Daniel Robin is a contemporary filmmaker who is given to experimentation. Often, his films blur the line between fact and fiction. A classic example is the film My Olympic Summer, which won the Best Short award at Sundance Festival in 2008. In the film, Robin attempts to simulate truth in such as way that “audiences are filled with mixed feelings after learning that the personal story he tells is an invented one. Robin examines his own divorce by dissecting his parents’ troubled relationship. He uses Super 8mm footage of the couple intercut with footage from the 1972 Summer Olympics in Munich, where his father was part of the Israeli team taken hostage by Black September. Well, that last part isn’t exactly true.” (Filmmaker, 2008, p.62) Robin had previously made three 16mm short films that were all semi-autobiographical. He employs a unique narrative angle in the making of My Olympic Summer: “I wanted to try to figure out a different point of entry. My parents had given me these old Super 8 home movies several years ago so I decided to create a fictitious storyline about them. There’s no relationship with the Olympics at all. There are kernels of truth throughout, but I wanted to create a more lyrical truth than a literal truth.” (Filmmaker, 2008, p.62) Hence, what emerges is the experiment to combine literary aspects of Jorge Luis Borges to Woody Allen’s Zelig, whereby he’s pushing the boundaries of the documentary genre.
Matt Wolf is another promising experimental filmmaker, who came to prominence through his Wild Combination: A Portrait of Arthur Russell. This artistic documentary craftily weaves together the scarce video footage of iconoclastic New York composer Arthur Russell. This made Wolf to invent “his own visual language to bridge the gaps in the recorded history of Russell’s story. Lyrical and emotional moments-listening to mix tapes on the Staten Island ferry, running through Iowa cornfields, the act of musical composition itself – are represented with elements as disparate as Super 8 re-enactments and abstract VHS inserts.” (Filmmaker, 2008, p.63) The plot follows key moments in Russell’s life, from these early days as a sensitive country boy to his sudden interest in music to Buddhist influences in his life to the influence of Timothy Leary. The film is in a way a tragedy, for though Russell’s compositions are now seen as avant-garde and he received fame posthumously, he met a premature death due to AIDS. In Wolf’s own assessment of the film:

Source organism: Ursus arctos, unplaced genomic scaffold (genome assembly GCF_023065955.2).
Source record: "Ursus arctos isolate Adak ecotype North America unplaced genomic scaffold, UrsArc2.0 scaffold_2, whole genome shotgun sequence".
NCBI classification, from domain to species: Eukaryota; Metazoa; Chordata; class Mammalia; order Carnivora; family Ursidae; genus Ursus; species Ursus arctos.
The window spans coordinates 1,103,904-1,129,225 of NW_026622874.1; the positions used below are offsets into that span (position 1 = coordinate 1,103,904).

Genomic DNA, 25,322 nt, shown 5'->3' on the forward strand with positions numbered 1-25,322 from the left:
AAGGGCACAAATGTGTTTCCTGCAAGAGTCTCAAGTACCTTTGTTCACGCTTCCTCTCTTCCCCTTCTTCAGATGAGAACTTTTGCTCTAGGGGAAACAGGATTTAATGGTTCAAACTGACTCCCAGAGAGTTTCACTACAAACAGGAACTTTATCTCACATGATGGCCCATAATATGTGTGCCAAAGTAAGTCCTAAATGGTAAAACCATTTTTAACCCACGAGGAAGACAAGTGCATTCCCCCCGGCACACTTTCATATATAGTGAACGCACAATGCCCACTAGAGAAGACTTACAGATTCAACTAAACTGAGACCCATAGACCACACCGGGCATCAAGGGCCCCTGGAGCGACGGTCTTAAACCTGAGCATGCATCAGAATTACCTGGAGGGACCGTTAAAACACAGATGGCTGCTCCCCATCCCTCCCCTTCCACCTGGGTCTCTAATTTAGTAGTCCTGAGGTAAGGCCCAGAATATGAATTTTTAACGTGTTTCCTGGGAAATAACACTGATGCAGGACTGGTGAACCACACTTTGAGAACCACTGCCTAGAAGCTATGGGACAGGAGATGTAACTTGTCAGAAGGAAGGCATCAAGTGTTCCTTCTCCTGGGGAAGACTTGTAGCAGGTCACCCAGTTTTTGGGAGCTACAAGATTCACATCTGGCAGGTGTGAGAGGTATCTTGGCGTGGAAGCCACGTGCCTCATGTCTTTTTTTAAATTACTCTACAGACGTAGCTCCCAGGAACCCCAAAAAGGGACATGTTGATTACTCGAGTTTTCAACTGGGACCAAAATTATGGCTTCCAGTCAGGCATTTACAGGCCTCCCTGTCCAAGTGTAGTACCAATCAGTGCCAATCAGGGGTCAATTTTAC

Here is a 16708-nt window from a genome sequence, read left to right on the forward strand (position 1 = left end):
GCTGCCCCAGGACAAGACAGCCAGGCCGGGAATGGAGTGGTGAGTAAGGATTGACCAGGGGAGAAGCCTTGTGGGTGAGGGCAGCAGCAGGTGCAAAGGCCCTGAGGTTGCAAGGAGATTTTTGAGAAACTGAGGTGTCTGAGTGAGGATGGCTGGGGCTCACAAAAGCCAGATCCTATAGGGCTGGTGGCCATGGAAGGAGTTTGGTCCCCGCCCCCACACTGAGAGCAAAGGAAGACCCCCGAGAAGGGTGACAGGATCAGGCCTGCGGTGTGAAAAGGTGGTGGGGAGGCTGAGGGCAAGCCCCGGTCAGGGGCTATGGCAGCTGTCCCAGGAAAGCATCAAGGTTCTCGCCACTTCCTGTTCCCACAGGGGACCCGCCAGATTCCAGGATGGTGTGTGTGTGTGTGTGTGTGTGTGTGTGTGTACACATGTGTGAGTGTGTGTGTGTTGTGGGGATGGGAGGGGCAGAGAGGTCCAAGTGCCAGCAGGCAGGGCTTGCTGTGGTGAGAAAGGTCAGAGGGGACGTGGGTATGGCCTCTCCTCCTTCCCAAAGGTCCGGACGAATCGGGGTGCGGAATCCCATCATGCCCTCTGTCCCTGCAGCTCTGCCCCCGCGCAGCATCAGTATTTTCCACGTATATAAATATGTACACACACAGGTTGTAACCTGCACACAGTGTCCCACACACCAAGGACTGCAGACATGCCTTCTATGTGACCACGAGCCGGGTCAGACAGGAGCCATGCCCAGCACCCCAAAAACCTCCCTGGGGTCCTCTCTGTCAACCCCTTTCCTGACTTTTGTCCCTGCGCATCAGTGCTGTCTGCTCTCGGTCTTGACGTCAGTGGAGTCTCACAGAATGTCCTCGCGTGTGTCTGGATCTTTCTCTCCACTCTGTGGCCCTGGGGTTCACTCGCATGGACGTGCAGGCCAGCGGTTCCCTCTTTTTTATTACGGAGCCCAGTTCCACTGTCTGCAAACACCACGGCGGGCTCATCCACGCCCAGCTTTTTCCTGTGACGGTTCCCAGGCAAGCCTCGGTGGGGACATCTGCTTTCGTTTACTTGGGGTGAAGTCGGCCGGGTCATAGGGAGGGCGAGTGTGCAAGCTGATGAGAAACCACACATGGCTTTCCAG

“I’m not an identity politics junkie or anything, but I do think of the film as a queer film. I made this film to be accessible to all of Arthur’s fans and hopefully introduce him to a completely new audience. A good story can transcend any ‘scene,’ and that’s what I’m hoping to do now.” (Filmmaker, 2008, p.63)
Maya Deren is an influential feminist experimental filmmaker, who was a pioneer in the genre in the 1940s. She is seen as the inspiration for contemporary stalwarts like Barbara Hammer, Shirley Clarke, and Su Friedrich. Deren’s films showcase the feminine touch to direction, in terms of her vision of what was important in both the narratives of the films she made, as well as in matters of lighting, shot construction, camera movement, editing, costumes, and the use of sound and music. Such deviation from the norm is evident in her classic pictures In Land (1944) and Meshes of the Afternoon (1943). Deren was a key contributor to Feminist film theory which evolved into “method of explaining this difference in the cinema, along structuralist, psychoanalytic, Marxist and purely historical lines.” (Foster, 1995, p.40)
Coming back to contemporary filmmakers, Christina Voros has shown lots of promise. She received acclaim for her feature documentaries. A film studies graduate from NYU, Voros also served as the official campaign videographer for the John Edwards campaign in 2008. Her short film The Ladies, was nominated for a Student Academy Award and won Best Short at the Chicago International Film Festival and the Gen Art Film Festival. About the film Voros recounts, “I couldn’t handle the cost of living in New York, so I moved in with my grandmother’s sisters. Immediately we drove each other mad.” (Tasker, 2002, p.12) The story is about Vali and Mimi, 89 and 93 years old respectively, who have shared one apartment since their teenage years.
“The bawdy, messy, stubborn ladies have lived far beyond the point of apologizing or even censoring their own behaviour. Wearing their nightgowns, they talk like truck drivers and don’t hesitate to tell Christina how to live her life, especially on camera. The things that drove me so crazy to live with became the most wonderful moments of the film.” (Tasker, 2002, p.12)
25 New Faces of Independent Film. (2008, Summer). Filmmaker, 16, 62+.
Foster, G. A. (1995). Looking in the Mirror: a Bibliographic Essay on Women Filmmakers. Transformations, 6(1), 39+.
Gilbey, R. (2006, February 20). The Death of Art House: British Directors Once Made Movies as Bold as Sebastiane and My Beautiful Laundrette; Now They Mostly Content Themselves with Four Weddings and Its Ilk. Ryan Gilbey Wonders What Happened to Experimental Cinema. New Statesman, 135, 40+.
Moon, S. (1997). Reel Black Talk: A Sourcebook of 50 American Filmmakers. Westport, CT: Greenwood Press.
Tasker, Y. (Ed.). (2002). Fifty Contemporary Filmmakers. London: Routledge.